There are only 15 areas in the United States that have been designated by the RAMSAR Convention as Wetlands of International Importance. In 1996 the Cache River - Cypress Creek Wetlands was so designated. These wetlands acquire a new status at the national level and are recognized by the international community as being of significant value not only for the country, or the countries, in which they are located, but for humanity as a whole.

Cache River - Cypress Creek Wetlands. 01/11/94; Illinois; 24,281 ha; 3713N 08908W. National Wildlife Refuge, National Natural Landmark, State Wildlife Management Area, State Natural Area. The confluence of four physiographic provinces with hi. h biological diversity, high quality occurrences of rare communities and species, bottomland hardwoods, migratory water birds and bird habitat, ancient trees, and mammalian predators -- a site with nationally and internationally significant and unique ecological values. Wetland types include swamps, shrub swamps, open water, wet floodplain forests or bottomland hardwood forests, and wet farmland. Located on the Mississippi flyway, the area is important to migrating, staging and wintering waterfowl, especially ducks and geese. Since 1900, the basin has undergone substantial hydrological modifications. Restoration of the hydrologic system is a major management objective. Ramsar site no. 711.

~ Annotated RAMSAR List

The Cache River State Natural Area covers 11,768 acres and has public access at over 20 designated locations. (See IDNR map). These access points are usually simple, narrow, gravel drives and parking areas.  See the accompanying Illinois Department of Natural Resources map for locations.

The area has three Nature Preserves:

  •  Heron Pond/Wildcat Bluff
  •  Little Black Slough
  •  Section 8 Woods

These three preserves contain some outstanding specimens of ancient woodlands. The State Champion Cherry Bark Oak is easily accessible in the Heron Pond area, The State Champion Bald Cypress is accessible by trail or canoe. The State Champion Water Tupelo is but 250 feet from from the trailhead. You are encouraged to read the excellent assessment of the Big Trees of the Southern Illinois Cache River Bottoms  (by Donald Ugent, Donald R. Tindall and Norman J. Doorenbos, Department of Botany and College of Science, Southern Illinois University, Carbondale, Illinois).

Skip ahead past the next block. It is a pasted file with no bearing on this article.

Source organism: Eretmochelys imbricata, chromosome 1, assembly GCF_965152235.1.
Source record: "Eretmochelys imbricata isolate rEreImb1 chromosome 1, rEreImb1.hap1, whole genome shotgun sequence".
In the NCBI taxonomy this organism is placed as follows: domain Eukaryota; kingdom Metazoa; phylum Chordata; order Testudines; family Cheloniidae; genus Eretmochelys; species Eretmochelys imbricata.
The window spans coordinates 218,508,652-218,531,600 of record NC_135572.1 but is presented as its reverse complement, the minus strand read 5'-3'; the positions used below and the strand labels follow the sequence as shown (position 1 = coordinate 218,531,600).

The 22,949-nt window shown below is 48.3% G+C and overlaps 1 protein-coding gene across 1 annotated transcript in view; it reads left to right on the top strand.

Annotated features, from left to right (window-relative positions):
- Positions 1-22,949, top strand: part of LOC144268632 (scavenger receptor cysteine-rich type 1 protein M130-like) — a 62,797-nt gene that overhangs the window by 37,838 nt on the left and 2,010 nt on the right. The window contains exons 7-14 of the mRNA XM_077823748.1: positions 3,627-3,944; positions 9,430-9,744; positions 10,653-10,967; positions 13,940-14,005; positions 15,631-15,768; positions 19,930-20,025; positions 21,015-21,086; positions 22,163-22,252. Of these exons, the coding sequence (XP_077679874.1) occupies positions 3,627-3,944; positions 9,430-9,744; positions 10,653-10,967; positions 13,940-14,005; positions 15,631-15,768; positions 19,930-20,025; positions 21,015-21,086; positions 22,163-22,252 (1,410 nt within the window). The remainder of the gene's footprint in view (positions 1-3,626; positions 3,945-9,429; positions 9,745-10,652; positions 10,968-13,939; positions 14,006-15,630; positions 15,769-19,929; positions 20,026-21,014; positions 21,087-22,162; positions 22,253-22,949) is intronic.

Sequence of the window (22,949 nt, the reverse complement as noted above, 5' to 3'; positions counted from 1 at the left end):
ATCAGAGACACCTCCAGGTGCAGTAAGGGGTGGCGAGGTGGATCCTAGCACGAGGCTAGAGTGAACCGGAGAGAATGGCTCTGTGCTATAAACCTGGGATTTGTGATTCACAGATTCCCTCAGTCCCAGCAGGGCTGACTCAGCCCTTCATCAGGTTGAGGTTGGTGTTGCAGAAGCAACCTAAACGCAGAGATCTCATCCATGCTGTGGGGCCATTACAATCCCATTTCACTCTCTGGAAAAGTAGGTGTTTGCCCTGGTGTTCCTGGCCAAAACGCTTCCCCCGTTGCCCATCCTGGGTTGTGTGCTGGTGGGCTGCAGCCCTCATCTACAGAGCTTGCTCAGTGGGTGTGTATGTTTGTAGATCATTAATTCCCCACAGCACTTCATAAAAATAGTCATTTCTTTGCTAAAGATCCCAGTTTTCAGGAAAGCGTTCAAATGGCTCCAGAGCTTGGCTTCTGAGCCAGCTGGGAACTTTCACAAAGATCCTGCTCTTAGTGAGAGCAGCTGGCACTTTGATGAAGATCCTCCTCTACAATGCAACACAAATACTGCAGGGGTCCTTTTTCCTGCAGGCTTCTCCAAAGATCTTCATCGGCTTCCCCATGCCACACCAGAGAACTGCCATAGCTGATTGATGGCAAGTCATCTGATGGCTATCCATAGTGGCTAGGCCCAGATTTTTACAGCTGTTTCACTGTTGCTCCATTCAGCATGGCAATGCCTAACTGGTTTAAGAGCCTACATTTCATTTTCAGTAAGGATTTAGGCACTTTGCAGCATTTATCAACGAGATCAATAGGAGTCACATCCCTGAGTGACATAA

Illinois Big Tree Champions lists all the largest tree species in Illinois.

The Cache River State Natural Area also a diverse mix of many other tree species including the following:

Blackjack Oak ~Fagaceae Quercus marilandica
Overcup Oak ~Fagaceae Quercus lyrata
Pin Oak ~Fagaceae Quercus palustris
Sweetgum ~Hamamelidaceae Liquidambar styraciflua
Post Oak ~Quercus stellata Wangenh
Tupelo ~Nyssaceae sylvatica
Red Oak ~Quercus rubra L.
White Oak ~Quercus alba
Shagbark Hickory ~Carya ovata
Bald Cypress ~Taxodium distichum


Official Access Points

  1. Belknap Access
  2. Barkhausen Wetlands Center
  3. Big Cypress Access
  4. Cave Creek Access
  5. East Bluff Access
  6. East Karnak Access
  7. Flatwoods Access
  8. Forman Access
  9. Glass Hill Access
  10. Heron Pond Access
  11. Lower Cache River Access
  12. North Cypress Access
  13. North Main Access
  14. Northwest Belknap Access
  15. Marshall Ridge Access
  16. Perks Road Access
  17. Route 45 North Access
  18. South Cypress Access
  19. West Karnak Access
  20. West Route 37 Access
  21. Wildcat Bluff Access

Last edited: 08/03/05

 This page last updated: 09/08/10 . Website maintained by Bob Pauls.
Copyright Shawnee Group, Illinois Chapter of the Sierra Club